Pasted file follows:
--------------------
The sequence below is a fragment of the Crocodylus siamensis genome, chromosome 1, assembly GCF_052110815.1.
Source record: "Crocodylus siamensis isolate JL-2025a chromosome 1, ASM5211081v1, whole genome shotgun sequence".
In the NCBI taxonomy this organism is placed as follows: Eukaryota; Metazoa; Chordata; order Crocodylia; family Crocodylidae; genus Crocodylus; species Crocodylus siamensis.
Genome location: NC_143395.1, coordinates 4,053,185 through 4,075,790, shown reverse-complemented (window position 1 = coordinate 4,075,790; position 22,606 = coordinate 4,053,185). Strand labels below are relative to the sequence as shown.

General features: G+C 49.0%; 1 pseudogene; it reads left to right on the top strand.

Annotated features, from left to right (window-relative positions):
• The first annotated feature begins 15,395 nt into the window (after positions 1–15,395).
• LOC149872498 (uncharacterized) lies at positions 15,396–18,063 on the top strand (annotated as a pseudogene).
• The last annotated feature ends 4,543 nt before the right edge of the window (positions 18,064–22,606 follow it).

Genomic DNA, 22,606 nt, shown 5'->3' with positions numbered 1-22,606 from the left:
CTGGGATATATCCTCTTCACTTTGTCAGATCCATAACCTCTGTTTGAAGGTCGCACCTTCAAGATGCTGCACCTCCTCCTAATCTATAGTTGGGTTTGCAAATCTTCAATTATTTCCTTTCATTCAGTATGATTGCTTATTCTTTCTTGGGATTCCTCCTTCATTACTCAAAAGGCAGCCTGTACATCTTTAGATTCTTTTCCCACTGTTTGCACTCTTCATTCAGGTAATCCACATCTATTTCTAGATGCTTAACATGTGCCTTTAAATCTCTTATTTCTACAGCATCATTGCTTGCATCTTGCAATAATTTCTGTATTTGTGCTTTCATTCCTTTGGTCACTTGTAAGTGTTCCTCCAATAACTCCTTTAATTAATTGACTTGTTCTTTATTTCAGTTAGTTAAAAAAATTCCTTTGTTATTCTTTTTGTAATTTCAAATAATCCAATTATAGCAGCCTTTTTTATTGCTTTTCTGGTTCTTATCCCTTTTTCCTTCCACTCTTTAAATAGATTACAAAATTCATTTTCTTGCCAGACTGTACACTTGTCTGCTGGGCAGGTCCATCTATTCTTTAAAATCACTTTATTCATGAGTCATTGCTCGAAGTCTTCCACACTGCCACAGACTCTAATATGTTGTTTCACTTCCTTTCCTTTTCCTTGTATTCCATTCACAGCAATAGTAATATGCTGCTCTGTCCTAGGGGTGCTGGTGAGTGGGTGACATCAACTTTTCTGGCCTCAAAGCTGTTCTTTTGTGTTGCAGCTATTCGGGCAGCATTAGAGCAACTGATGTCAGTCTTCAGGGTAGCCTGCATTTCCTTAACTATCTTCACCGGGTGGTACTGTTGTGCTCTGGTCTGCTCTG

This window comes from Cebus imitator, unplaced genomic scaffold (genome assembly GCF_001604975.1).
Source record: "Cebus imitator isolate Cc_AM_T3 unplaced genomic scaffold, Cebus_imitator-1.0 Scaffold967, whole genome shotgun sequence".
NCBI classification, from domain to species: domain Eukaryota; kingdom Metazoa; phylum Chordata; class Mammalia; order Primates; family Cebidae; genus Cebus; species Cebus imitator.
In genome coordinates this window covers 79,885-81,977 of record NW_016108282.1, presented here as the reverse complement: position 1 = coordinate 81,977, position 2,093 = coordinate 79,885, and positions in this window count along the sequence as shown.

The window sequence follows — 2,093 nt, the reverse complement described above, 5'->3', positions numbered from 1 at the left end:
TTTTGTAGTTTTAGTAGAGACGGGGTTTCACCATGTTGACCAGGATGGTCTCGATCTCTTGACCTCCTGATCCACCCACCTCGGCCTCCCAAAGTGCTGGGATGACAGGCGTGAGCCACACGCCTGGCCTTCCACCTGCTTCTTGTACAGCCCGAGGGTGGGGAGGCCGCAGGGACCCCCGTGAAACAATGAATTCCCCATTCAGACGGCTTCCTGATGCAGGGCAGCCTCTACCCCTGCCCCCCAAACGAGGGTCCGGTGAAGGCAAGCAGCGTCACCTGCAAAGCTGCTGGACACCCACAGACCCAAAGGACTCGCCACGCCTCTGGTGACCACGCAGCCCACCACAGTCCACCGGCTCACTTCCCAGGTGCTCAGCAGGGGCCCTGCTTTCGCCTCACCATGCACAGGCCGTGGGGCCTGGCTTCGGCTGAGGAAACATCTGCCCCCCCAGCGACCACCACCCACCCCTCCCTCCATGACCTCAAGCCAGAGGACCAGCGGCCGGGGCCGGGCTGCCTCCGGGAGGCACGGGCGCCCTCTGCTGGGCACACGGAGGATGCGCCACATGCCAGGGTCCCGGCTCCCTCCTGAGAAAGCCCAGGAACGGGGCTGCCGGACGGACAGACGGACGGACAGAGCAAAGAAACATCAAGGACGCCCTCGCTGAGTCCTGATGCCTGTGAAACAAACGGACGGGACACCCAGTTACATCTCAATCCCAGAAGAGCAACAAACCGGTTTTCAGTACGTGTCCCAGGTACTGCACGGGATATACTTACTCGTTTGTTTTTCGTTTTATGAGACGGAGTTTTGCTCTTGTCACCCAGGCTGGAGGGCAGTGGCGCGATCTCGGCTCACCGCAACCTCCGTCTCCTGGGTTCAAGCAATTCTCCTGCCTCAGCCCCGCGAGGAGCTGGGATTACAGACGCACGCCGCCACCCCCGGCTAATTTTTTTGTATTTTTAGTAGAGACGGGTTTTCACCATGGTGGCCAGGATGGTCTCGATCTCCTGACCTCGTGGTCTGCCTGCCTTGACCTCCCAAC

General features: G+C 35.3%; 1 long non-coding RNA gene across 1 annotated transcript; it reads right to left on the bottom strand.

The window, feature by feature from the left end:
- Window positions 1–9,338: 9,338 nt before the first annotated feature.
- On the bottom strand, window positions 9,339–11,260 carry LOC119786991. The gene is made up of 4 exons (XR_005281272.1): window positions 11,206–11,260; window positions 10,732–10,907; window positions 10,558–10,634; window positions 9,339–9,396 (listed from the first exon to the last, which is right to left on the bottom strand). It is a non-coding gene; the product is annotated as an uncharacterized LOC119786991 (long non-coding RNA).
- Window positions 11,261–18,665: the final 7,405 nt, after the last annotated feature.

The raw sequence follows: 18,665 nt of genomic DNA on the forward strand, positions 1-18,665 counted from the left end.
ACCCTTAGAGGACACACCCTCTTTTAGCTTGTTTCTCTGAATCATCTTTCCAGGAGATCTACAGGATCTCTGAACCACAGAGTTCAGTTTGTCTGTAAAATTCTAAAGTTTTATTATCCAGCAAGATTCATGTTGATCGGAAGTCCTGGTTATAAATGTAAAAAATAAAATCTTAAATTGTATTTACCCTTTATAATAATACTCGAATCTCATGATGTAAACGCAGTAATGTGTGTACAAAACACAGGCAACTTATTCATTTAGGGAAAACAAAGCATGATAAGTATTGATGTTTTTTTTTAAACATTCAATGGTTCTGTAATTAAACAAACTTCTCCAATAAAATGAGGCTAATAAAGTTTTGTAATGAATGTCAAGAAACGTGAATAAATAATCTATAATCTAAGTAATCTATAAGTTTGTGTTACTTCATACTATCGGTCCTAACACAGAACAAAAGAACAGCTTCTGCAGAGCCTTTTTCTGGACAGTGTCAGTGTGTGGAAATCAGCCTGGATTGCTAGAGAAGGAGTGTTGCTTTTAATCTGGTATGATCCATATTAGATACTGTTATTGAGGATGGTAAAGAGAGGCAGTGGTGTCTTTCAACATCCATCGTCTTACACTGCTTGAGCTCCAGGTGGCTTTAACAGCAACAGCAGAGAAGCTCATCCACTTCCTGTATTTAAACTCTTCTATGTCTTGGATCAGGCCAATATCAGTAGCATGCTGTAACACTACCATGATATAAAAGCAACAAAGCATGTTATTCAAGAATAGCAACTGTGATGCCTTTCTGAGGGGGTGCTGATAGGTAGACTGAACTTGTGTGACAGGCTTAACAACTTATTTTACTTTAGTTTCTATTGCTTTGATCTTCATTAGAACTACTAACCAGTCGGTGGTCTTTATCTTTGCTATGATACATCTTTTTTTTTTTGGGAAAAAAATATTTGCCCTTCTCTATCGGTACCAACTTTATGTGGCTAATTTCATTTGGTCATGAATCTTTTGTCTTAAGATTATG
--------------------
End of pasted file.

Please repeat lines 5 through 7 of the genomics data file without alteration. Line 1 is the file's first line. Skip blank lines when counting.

General features: G+C 49.0%; 1 pseudogene; it reads left to right on the top strand.

Annotated features, from left to right (window-relative positions):
• The first annotated feature begins 15,395 nt into the window (after positions 1–15,395).